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Chelsy Bloomfield is the founder of the Utah Graphic Novel Book Club that meets monthly at locations in Farmington or Ogden. More information can be found at the group’s Facebook page. This interview has been edited for length and clarity.
How did this book club start?
Chelsy Bloomfield: I used to work at a comic store called Heebeegeebeez. I was always talking with customers about different graphic novels, but I wanted to integrate it into a more formal setting. So I actually started it for work, but then it kind of just kept going, even after I didn’t work there anymore.
What do you wish more people understood about this genre?
CB: Just how intelligent and dynamic graphic novels can be. I think sometimes people have a misconception that a graphic novel is just about superheroes. But there are so many different genres. There was actually an article that came out recently that said it was dumbing down college courses to teach graphic novels, and I 100 percent disagree with that. I’m actually a super big advocate for using graphic novels to teach people because there are some insanely intelligent ones out there. It’s not just children’s hero stories. There's adult stories, there's kid stories, there's sad ones, happy ones. It’s such a dynamic medium.
If you could require everyone in Utah to read one book, what would it be?
CB: I’d have to pick two. I would say “Elephantmen” by Richard Starkings. It’s about a government in Africa that creates these animal super soldiers, and then the U.N. comes and rescues them all and they have to integrate into society. It was a really big play on things like segregation and civil rights in general. I think it’s just one of those things in society where you kind of remove it from reality, and it’s a little bit easier to digest. And the other one is “Maus,” by Art Spiegelman. He wrote this about his dad’s experience during the Holocaust. That one’s really interesting because it’s another animal adaptation where the mice represent Jewish people, and the cats represent the Nazis. It’s such an accurate narrative of the Holocaust, and it affected me even more than “The Diary of Anne Frank.”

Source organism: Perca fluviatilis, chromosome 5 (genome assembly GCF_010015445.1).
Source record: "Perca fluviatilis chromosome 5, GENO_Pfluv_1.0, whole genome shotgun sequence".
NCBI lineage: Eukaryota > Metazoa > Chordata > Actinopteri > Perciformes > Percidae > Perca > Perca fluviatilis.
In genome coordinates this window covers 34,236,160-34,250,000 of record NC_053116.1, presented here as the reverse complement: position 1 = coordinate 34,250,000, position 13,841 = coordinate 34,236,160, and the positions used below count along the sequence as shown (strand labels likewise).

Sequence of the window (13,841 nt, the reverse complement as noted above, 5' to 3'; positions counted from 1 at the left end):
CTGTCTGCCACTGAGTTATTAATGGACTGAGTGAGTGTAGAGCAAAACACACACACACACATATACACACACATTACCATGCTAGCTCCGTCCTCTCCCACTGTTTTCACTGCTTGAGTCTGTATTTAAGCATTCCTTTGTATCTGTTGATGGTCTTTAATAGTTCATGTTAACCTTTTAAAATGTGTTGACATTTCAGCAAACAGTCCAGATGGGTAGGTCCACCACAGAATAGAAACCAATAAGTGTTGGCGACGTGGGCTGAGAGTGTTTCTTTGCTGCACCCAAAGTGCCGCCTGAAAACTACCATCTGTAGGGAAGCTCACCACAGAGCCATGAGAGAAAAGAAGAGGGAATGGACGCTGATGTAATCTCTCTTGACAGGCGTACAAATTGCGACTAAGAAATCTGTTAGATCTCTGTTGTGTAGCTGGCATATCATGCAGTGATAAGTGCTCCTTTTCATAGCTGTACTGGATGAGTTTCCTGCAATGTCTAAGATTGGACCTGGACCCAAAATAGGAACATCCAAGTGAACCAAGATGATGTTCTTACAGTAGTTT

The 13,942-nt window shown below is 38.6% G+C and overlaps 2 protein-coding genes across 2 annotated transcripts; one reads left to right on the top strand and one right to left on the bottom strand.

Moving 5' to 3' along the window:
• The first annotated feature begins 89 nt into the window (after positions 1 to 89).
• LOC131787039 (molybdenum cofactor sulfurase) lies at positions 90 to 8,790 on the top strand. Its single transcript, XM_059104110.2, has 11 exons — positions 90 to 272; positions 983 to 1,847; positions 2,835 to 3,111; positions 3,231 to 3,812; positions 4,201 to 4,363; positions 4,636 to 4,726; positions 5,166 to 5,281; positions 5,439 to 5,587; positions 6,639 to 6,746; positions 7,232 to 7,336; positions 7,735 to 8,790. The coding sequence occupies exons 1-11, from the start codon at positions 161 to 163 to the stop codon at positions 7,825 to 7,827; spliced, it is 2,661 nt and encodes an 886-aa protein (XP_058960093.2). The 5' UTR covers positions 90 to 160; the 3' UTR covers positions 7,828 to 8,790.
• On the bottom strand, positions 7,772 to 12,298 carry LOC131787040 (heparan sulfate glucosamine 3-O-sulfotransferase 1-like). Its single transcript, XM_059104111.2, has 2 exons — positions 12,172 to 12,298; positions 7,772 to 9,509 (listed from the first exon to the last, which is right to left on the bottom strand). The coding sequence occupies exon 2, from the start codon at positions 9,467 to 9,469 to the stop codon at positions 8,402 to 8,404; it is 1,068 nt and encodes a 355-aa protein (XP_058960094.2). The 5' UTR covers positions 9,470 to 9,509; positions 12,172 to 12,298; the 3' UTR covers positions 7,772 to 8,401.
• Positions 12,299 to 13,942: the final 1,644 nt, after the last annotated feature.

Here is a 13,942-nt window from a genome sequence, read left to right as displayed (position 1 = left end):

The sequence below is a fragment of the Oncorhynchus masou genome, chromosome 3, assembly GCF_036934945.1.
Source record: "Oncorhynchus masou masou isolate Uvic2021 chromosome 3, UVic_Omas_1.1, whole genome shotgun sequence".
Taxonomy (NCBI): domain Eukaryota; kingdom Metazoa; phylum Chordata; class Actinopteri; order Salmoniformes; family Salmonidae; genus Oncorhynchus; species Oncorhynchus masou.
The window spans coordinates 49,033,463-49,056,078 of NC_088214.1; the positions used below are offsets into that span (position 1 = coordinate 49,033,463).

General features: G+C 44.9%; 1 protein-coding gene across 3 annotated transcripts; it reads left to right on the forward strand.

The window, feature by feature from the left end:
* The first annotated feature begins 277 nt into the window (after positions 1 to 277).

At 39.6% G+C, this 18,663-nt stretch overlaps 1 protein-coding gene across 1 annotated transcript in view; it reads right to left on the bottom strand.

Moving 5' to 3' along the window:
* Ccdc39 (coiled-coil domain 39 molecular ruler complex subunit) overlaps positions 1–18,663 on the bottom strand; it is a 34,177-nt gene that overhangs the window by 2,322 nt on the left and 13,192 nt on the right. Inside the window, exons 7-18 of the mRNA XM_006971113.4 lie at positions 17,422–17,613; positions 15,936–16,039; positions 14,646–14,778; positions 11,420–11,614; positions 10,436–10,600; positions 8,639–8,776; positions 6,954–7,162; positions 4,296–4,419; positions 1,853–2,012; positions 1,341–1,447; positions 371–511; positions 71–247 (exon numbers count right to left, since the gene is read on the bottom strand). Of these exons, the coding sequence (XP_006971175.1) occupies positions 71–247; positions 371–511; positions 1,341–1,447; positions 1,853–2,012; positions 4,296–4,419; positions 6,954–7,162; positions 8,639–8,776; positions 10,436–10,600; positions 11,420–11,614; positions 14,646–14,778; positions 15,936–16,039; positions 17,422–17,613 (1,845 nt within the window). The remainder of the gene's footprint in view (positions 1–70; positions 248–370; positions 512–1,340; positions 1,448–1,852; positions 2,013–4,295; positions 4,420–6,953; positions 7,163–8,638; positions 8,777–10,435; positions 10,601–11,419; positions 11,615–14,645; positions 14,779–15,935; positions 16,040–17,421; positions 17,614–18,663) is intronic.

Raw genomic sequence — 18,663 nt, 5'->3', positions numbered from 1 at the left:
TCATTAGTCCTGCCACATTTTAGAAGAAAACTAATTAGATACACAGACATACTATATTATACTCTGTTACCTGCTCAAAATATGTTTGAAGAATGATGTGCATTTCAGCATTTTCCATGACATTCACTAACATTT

What is your least favorite film adaptation of a book?
CB: I was hoping for a better adaptation of (the Marvel series) “Civil War” because in the comics it was so much more political than in the movie, ("Captain America: Civil War"). It was about what the government can or can’t do, whereas in the movie it was more like Captain America wanting to save Bucky. I think it kind of lost a really big essence of what the original story brought.
What book surprised you most?
CB: I think “The Stuff of Legend” probably surprised me most. It’s about a little boy who gets kidnapped into his closet by the Boogeyman, and all of his toys decide to rally and send a search party after him. When I first heard the premise I thought, ‘Oh, this is for little kids.’ But then I read it and it’s a very adult book. It was such a scary book and it had me on edge the whole time. It definitely wasn’t a children’s story. I would recommend “The Stuff of Legend” to everybody because it’s just beautiful cover to cover.
What have you learned or gained from being involved in this book group?
CB: It sounds so cheesy, but I’ve gained such a family. I’ve definitely gained confidence, that something I thought of on a whim has just grown and become so successful. I’ve gotten to do things like be on a panel at Comic Con and meet so many different people. It’s just been such a family and I want people to experience that.
Chelsy Bloomfield of the Utah Graphic Novel Book Club recommends:
"Elephantmen," by Richard Starkings and Joe Kelly, Image Comics, 312 pages (f)
"Maus," by Art Spiegelman, Pantheon, 295 pages (nf)
"Civil War," by Mark Millar and Steve McNiven, Marvel Comics, 208 pages (f)
"Locke and Key," by Joe Hill and Gabriel Rodriquez, IDW Publishing, 152 pages (f)
"The Stuff of Legend," by Mike Raicht, Brian Smith and Charles Wilson, Villard, 128 pages (f)
"Old Man Logan," by Jeff Lemire and Andrea Sorrentino, Marvel Comics, 128 pages (f)
"The Infinity Gauntlet," by Jim Starlin, George Perez and Ron Lim, Marvel Comics, 256 pages (f)
"World War Hulk," by Greg Pak and John Romita Jr., Marvel, 224 pages (f)
"The Sandman Vol. 1: Preludes and Nocturnes," by Neil Gaiman, Sam Kieth and Mike Dringenberg, Vertigo, 240 pages (f)